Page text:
With the kind permission of Gar Shanley, publisher of Courageous Mayhem, I’ve been allowed to print my strip therein, Underwater Billiards, with the purpose of pulling back the curtain on it some.
Courageous Mayhem was a satirical take on the boy’s adventure comic. My own drug of choice was the 1980s Eagle, and the photographic Tales
of Suspense stylings of The Collector. So, we have The Archivist, played by myself aged 25, aged to look closer to my current years, and then called Reverend Hal F. Wallis, a satire of Frederic Werthram. Throw nothing out!
The story came out of my study of white collar crime in England from 1870-1940, and was first teased out of me by Stephen Downey for a (sunk) project about the Titanic. This is where we get the mention of Lord Prirrie, the chairman of Harland and Wolff, who later bought and lived in Witley/Lea Park, and there are parallels between both projects that amuse my inner ghoul.
Looking at the similarity between my art and references, I may as well have done a photo comic! I especially like how the aerial views swirl in the same way as the staircase.
Searching Flickr for Witley Park or Lea Park turns up a lot of images. It’s bad practice that I can’t credit authorship to the ones included here for I just didn’t index as I collated. You can find a lot of good image links at the bottom of this Hegarty Webb blog post, The Gentlemen of the Lake, as well as a lot of the textual detail on this case.
Had it been convenient for Gar, I’d have constructed this as a double-page spread, and explored the Witley Park island layer by layer. Time was getting on though, and I’m quite pleased with this strip which I put out quite fast.
In the centre of the page 2, we have Whitaker-Wright and one of his visitors Lord Dufferin. Dufferin once owned most of Bangor, County Down, where I spent many a year. Many parts are still named after him, including the bedsit bowels Sufferin Avenue. Further down the page, Sir James Reid, physician to Queen Victoria. Wright was Reid’s financial adviser and a close personal friend.
Whitaker-Wright earned his fortune much like Bottomley, through a series of investments and bankruptcies. He set up companies in America, Canada and Australia, taking advantage of the mining rushes of the 1880s and 90s. Using dodgy tactics and slipping his creditors, the odd success gave him enough to go ahead.
My favourite reference was the Guerilla Exploring Blog, where a bunch of extreme archivists snuck in through ‘closed to the public’ to capture the goodies. This was really the only way to gather information on the park, and the commentary they provide allow me to connect all the photographs that I have to form a significant map of the place. See?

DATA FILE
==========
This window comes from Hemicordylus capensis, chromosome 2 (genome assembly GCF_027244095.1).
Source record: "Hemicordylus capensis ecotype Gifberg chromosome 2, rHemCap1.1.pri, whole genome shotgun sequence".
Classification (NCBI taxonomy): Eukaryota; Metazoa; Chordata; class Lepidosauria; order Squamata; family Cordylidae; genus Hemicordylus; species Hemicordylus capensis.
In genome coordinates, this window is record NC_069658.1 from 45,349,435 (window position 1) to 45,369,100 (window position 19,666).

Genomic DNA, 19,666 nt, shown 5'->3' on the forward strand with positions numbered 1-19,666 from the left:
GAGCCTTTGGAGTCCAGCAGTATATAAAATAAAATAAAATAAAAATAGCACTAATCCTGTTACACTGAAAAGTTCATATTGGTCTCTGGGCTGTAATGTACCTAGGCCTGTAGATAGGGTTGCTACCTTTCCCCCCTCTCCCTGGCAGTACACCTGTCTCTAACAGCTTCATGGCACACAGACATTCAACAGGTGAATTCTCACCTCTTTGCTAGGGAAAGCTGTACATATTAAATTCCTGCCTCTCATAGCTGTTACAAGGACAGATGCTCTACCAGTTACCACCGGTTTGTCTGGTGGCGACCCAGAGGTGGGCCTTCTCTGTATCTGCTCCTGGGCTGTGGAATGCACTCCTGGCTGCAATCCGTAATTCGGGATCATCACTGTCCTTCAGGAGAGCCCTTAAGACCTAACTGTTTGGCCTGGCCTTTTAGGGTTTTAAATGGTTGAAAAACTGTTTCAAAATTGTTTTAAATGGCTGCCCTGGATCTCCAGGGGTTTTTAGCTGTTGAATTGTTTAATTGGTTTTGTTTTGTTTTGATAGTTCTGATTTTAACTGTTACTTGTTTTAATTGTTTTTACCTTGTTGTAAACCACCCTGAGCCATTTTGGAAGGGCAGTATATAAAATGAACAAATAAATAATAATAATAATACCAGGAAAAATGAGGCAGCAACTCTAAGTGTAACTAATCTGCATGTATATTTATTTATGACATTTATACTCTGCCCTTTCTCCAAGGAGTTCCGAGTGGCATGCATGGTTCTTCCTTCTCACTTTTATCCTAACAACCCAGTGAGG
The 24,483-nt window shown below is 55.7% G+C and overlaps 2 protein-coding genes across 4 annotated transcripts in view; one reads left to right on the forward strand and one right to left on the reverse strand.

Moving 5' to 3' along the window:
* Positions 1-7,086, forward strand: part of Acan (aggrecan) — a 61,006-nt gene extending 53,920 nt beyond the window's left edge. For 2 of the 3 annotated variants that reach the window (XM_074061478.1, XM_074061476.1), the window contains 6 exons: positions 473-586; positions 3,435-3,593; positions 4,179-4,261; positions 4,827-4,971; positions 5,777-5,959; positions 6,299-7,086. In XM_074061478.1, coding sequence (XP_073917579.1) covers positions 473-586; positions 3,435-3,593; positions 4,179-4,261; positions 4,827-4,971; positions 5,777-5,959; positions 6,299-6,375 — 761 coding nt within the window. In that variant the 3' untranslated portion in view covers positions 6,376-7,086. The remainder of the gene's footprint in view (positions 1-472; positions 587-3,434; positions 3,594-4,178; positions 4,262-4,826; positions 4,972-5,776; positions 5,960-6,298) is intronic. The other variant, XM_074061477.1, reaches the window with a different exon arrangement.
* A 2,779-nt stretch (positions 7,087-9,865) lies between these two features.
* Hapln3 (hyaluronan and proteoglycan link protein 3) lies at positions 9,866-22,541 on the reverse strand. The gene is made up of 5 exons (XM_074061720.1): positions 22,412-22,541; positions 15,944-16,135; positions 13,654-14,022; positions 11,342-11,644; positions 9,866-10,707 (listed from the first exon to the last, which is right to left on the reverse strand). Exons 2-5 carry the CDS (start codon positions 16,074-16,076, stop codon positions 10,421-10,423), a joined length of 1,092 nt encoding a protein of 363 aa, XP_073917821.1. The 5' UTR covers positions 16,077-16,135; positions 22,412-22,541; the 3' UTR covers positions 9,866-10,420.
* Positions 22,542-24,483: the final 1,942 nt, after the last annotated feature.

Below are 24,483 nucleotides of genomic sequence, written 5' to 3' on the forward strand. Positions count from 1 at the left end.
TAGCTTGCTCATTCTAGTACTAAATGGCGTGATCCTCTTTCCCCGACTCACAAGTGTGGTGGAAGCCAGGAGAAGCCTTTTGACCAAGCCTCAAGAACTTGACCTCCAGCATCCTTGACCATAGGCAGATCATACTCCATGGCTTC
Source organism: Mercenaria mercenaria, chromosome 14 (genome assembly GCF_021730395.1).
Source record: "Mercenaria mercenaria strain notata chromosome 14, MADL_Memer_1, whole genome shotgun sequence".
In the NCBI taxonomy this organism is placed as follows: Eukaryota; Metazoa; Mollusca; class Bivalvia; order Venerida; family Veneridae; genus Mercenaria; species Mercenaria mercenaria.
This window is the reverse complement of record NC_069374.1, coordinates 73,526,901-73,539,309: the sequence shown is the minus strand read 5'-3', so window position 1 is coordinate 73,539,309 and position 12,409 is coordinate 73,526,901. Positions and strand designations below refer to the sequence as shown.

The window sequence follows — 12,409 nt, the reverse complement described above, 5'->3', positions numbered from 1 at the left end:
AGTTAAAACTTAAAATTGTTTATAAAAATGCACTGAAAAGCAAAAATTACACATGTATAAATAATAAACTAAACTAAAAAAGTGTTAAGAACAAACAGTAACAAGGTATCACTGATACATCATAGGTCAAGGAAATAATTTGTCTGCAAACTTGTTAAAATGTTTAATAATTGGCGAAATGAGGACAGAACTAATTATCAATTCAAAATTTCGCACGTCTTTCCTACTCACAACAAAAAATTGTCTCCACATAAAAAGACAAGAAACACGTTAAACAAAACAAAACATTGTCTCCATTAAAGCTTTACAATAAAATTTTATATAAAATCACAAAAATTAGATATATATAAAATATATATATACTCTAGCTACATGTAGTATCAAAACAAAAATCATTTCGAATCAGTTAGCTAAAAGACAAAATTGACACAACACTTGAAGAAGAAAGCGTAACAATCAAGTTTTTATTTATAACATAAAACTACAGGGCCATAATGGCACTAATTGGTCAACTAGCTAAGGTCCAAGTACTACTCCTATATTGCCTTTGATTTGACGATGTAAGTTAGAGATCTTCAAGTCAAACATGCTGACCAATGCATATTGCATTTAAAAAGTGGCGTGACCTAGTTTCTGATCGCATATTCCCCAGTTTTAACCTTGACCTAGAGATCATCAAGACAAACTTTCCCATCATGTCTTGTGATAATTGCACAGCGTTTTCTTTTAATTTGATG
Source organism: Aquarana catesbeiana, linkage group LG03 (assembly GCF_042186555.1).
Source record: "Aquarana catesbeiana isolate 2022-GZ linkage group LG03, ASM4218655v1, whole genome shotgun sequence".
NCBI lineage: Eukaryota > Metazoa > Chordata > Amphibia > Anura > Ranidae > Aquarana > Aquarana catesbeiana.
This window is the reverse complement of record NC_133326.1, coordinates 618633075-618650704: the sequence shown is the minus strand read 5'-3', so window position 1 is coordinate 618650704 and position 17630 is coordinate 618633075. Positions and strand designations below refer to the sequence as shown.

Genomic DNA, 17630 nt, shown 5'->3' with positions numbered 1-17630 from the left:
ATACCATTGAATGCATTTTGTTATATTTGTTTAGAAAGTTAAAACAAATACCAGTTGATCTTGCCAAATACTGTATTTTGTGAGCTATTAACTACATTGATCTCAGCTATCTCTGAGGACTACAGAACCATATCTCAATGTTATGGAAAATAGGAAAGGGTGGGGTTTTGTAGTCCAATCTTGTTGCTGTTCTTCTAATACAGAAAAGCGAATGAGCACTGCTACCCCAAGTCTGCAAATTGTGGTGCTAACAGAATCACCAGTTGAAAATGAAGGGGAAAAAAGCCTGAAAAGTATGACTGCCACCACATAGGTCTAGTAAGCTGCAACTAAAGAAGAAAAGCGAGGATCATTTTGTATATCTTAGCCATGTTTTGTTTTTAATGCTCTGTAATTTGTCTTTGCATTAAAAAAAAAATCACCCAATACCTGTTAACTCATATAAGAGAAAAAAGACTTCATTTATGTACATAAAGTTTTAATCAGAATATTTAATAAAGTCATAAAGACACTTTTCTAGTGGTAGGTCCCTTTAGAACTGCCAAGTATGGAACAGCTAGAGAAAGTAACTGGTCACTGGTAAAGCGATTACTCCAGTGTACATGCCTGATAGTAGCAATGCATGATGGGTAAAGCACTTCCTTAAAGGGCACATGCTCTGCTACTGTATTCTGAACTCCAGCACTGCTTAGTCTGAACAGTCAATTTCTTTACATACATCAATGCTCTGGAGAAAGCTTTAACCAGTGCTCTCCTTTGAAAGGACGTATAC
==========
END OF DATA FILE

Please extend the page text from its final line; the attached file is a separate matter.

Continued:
I’m surprised looking back on this that I try to reign myself to telling the story details over this last page, and the scandal of Whitaker-Wright in just two panels! There’s a lot more detail to the man and I recommend you use this post as a jumping off point for some further reading. I certainly appear to be a lot more interested in the visuals, and I like how the patterns on panels 1 and 6 repeat.
And of course, there’s a return to the Titanic theme. Cos that’s what boys want, right? Eight years after Whitaker-Wright died, Isaacs, Lord Mersey (who tried Bottomley on several occasions), headed up the official inquiry into the sinking of the Titanic. The chance to include Rufus Isaacs was also especially delicious I’m sure, as he formed a focus for another of these scandal cases. In 1912, as Attorney General, Isaacs was embroiled deep in the Marconi shares scandal. His brother Godfrey was Managing Director of Marconi US. Rufus bought shares cheap before markets opened, selling some onto Chancellor Lloyd George and Master of Elibank Alex Murray in on the deal. The three sold their shares only days after The Titanic sank, as Marconi share prices went through the roof, netting themselves a small fortune.
Newspaper journalists Hillaire Belloc, Cecil and Gilbert Chesterton got wind of a scam and used their newspaper to pursue a war against Isaacs. There was a full parliamentary white-wash which let the Chestertons be sued for libel, Rufus Isaacs got a promotion and the scandal ruined Britain and Marconi’s chances of a global domination of radio. That’s just by the way.